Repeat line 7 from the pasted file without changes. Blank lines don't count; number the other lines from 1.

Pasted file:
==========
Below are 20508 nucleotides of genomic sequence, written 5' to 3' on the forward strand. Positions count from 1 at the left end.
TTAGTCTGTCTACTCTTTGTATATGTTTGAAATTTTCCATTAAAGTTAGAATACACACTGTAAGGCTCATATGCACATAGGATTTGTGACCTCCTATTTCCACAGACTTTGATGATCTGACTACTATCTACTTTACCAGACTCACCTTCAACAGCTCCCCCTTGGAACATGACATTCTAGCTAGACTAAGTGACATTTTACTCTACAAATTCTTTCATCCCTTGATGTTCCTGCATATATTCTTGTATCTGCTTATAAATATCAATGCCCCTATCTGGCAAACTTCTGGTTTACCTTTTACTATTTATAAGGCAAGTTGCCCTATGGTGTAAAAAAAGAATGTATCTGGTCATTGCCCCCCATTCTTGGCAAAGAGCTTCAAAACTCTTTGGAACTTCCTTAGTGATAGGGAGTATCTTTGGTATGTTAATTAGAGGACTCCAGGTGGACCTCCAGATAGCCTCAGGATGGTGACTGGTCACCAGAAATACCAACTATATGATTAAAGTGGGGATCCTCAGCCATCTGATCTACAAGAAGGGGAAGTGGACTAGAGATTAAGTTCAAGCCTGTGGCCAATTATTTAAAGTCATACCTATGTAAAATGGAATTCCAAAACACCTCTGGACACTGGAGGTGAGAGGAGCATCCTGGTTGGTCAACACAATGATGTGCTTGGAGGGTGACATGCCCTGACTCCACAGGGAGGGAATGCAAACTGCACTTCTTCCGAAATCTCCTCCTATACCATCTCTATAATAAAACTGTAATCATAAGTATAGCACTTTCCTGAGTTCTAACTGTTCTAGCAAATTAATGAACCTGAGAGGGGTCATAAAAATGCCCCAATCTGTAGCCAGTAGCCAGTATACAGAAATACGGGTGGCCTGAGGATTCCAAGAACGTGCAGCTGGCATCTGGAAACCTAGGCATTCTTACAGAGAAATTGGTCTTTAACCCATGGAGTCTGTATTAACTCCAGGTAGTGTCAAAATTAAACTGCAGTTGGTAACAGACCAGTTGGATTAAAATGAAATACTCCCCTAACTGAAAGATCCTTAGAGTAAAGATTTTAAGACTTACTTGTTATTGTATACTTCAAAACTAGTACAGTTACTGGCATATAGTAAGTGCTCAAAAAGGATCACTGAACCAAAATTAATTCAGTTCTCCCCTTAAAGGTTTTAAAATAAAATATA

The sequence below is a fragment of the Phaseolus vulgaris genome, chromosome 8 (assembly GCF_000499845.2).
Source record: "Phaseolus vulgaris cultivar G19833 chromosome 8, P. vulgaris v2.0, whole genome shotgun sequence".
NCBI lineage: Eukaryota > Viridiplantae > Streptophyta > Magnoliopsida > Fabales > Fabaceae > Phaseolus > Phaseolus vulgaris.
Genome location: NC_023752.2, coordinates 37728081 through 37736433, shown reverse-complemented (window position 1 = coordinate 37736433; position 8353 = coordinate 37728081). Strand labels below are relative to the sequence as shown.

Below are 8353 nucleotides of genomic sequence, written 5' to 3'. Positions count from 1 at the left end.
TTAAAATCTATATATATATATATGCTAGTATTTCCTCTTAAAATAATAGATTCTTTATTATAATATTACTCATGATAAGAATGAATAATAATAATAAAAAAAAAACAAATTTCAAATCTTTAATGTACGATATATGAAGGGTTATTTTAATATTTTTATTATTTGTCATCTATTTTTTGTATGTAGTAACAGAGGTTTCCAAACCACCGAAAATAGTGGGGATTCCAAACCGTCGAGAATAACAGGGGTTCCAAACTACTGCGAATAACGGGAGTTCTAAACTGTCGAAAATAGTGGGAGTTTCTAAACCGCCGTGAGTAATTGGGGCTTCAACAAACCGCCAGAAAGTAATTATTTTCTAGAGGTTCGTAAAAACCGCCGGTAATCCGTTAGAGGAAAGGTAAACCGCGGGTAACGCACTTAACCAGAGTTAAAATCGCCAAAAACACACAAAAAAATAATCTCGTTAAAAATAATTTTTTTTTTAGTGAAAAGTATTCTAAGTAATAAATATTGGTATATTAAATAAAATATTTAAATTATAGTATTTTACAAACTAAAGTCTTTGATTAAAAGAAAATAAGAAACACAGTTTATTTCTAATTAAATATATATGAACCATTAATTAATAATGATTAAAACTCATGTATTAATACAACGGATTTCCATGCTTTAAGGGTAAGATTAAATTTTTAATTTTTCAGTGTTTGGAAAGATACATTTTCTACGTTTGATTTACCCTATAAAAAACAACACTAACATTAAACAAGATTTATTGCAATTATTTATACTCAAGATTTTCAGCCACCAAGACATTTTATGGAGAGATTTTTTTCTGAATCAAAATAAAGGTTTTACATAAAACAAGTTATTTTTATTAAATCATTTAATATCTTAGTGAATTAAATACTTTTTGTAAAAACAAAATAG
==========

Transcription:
Below are 8353 nucleotides of genomic sequence, written 5' to 3'. Positions count from 1 at the left end.